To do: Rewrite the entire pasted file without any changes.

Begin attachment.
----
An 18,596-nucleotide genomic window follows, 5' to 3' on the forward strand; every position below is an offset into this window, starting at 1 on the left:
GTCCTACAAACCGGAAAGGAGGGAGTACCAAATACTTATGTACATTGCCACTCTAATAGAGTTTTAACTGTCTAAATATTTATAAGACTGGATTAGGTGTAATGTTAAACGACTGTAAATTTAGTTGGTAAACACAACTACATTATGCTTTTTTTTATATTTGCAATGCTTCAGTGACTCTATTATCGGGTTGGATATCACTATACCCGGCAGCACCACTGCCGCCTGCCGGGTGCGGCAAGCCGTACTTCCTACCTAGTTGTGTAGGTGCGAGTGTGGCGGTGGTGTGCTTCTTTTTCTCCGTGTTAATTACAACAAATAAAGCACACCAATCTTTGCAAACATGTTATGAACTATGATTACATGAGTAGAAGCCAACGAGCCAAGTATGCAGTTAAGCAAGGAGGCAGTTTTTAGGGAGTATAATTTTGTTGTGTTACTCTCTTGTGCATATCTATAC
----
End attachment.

An 18,596-nucleotide genomic window follows, 5' to 3' on the forward strand; every position below is an offset into this window, starting at 1 on the left:
GTCCTACAAACCGGAAAGGAGGGAGTACCAAATACTTATGTACATTGCCACTCTAATAGAGTTTTAACTGTCTAAATATTTATAAGACTGGATTAGGTGTAATGTTAAACGACTGTAAATTTAGTTGGTAAACACAACTACATTATGCTTTTTTTTATATTTGCAATGCTTCAGTGACTCTATTATCGGGTTGGATATCACTATACCCGGCAGCACCACTGCCGCCTGCCGGGTGCGGCAAGCCGTACTTCCTACCTAGTTGTGTAGGTGCGAGTGTGGCGGTGGTGTGCTTCTTTTTCTCCGTGTTAATTACAACAAATAAAGCACACCAATCTTTGCAAACATGTTATGAACTATGATTACATGAGTAGAAGCCAACGAGCCAAGTATGCAGTTAAGCAAGGAGGCAGTTTTTAGGGAGTATAATTTTGTTGTGTTACTCTCTTGTGCATATCTATAC